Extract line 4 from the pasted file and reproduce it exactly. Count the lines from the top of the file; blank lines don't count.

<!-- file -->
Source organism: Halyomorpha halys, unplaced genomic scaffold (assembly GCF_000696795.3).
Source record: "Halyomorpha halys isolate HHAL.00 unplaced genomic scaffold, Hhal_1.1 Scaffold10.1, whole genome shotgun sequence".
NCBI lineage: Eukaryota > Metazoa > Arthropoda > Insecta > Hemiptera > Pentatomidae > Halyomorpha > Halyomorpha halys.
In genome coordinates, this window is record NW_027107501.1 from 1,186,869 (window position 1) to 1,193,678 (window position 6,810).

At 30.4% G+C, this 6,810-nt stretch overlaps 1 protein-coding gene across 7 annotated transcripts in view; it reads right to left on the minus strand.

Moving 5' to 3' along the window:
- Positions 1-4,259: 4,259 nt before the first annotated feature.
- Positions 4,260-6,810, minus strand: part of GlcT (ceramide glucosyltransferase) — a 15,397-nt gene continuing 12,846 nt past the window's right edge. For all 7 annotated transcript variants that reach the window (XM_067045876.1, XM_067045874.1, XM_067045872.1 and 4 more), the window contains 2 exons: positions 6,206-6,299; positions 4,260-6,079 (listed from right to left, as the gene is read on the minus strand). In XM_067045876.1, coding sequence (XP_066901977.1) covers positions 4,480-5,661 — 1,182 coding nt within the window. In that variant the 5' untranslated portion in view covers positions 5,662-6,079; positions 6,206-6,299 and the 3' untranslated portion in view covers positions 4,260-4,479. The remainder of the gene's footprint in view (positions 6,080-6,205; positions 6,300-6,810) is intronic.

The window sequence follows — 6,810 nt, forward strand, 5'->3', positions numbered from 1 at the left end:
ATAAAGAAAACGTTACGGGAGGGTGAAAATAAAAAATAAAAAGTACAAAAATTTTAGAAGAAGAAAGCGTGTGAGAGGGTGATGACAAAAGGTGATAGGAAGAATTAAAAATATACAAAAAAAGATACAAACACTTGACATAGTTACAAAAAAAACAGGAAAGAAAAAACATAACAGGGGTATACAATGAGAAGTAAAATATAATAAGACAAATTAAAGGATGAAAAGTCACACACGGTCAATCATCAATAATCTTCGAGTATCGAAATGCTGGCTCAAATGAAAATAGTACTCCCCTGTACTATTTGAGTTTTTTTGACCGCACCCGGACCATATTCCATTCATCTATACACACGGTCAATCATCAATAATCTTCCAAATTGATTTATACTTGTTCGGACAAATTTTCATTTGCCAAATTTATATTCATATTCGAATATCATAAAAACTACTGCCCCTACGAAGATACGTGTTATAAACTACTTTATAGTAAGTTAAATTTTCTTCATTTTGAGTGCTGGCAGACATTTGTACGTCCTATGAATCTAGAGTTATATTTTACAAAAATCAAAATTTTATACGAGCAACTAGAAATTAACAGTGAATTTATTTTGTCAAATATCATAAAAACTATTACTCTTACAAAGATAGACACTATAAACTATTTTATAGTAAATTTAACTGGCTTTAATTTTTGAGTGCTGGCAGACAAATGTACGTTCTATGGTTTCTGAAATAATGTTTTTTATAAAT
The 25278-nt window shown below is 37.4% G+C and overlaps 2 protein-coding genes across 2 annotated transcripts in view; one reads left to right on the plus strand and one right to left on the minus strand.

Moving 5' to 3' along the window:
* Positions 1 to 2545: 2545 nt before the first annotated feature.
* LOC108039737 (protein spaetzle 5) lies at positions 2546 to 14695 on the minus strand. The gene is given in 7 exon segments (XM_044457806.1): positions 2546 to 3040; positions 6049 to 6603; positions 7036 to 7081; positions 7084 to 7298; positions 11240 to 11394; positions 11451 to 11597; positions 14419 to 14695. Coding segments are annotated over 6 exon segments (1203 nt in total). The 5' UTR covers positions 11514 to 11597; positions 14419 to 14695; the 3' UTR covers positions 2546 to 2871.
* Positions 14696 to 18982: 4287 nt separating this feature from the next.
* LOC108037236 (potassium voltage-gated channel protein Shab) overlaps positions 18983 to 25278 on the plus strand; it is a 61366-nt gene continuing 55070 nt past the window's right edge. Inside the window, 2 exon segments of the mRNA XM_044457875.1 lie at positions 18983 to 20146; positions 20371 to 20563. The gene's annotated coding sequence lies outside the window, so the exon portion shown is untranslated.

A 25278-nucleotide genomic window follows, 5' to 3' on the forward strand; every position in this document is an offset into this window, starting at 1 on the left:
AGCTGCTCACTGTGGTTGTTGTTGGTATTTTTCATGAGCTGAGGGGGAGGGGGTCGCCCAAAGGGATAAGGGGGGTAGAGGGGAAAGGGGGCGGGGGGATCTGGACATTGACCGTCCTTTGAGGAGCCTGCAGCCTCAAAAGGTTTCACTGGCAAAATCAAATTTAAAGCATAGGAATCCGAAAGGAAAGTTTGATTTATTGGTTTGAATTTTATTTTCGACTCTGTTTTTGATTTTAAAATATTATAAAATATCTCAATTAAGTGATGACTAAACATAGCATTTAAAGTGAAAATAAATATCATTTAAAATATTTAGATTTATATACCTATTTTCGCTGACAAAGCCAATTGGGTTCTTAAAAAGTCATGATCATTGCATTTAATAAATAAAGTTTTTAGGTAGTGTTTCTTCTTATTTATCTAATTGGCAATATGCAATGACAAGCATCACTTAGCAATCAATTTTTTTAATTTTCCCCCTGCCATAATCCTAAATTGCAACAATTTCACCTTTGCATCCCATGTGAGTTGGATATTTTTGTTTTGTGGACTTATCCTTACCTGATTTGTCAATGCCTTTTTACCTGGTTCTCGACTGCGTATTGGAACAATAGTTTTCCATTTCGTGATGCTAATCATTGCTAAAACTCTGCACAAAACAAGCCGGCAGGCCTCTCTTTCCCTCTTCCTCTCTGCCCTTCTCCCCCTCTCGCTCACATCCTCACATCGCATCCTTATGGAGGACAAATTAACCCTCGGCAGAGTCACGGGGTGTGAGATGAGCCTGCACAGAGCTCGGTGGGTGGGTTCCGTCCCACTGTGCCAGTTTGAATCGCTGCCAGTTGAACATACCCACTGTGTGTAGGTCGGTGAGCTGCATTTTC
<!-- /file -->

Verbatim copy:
In genome coordinates, this window is record NW_027107501.1 from 1,186,869 (window position 1) to 1,193,678 (window position 6,810).